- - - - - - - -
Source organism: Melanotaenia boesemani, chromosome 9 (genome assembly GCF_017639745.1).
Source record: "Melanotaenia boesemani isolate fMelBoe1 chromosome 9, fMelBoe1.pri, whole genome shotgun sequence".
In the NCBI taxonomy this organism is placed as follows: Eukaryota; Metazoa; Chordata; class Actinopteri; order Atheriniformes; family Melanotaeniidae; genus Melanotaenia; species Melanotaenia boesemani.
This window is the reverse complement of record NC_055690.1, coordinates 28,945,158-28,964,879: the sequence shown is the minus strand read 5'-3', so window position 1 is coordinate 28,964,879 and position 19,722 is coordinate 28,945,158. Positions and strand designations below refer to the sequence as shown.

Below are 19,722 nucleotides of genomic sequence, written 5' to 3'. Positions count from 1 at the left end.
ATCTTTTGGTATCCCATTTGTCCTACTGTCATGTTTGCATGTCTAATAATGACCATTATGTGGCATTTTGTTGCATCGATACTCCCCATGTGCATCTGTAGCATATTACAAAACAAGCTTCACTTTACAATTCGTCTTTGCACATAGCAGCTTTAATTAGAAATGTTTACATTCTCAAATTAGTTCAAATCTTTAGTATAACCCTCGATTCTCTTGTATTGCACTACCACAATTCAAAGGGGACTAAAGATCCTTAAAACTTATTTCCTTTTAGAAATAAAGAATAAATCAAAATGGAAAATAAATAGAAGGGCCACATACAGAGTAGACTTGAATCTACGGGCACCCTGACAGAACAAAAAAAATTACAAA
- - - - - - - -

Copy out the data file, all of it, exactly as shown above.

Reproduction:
Source organism: Melanotaenia boesemani, chromosome 9 (genome assembly GCF_017639745.1).
Source record: "Melanotaenia boesemani isolate fMelBoe1 chromosome 9, fMelBoe1.pri, whole genome shotgun sequence".
In the NCBI taxonomy this organism is placed as follows: Eukaryota; Metazoa; Chordata; class Actinopteri; order Atheriniformes; family Melanotaeniidae; genus Melanotaenia; species Melanotaenia boesemani.
This window is the reverse complement of record NC_055690.1, coordinates 28,945,158-28,964,879: the sequence shown is the minus strand read 5'-3', so window position 1 is coordinate 28,964,879 and position 19,722 is coordinate 28,945,158. Positions and strand designations below refer to the sequence as shown.

Below are 19,722 nucleotides of genomic sequence, written 5' to 3'. Positions count from 1 at the left end.
ATCTTTTGGTATCCCATTTGTCCTACTGTCATGTTTGCATGTCTAATAATGACCATTATGTGGCATTTTGTTGCATCGATACTCCCCATGTGCATCTGTAGCATATTACAAAACAAGCTTCACTTTACAATTCGTCTTTGCACATAGCAGCTTTAATTAGAAATGTTTACATTCTCAAATTAGTTCAAATCTTTAGTATAACCCTCGATTCTCTTGTATTGCACTACCACAATTCAAAGGGGACTAAAGATCCTTAAAACTTATTTCCTTTTAGAAATAAAGAATAAATCAAAATGGAAAATAAATAGAAGGGCCACATACAGAGTAGACTTGAATCTACGGGCACCCTGACAGAACAAAAAAAATTACAAA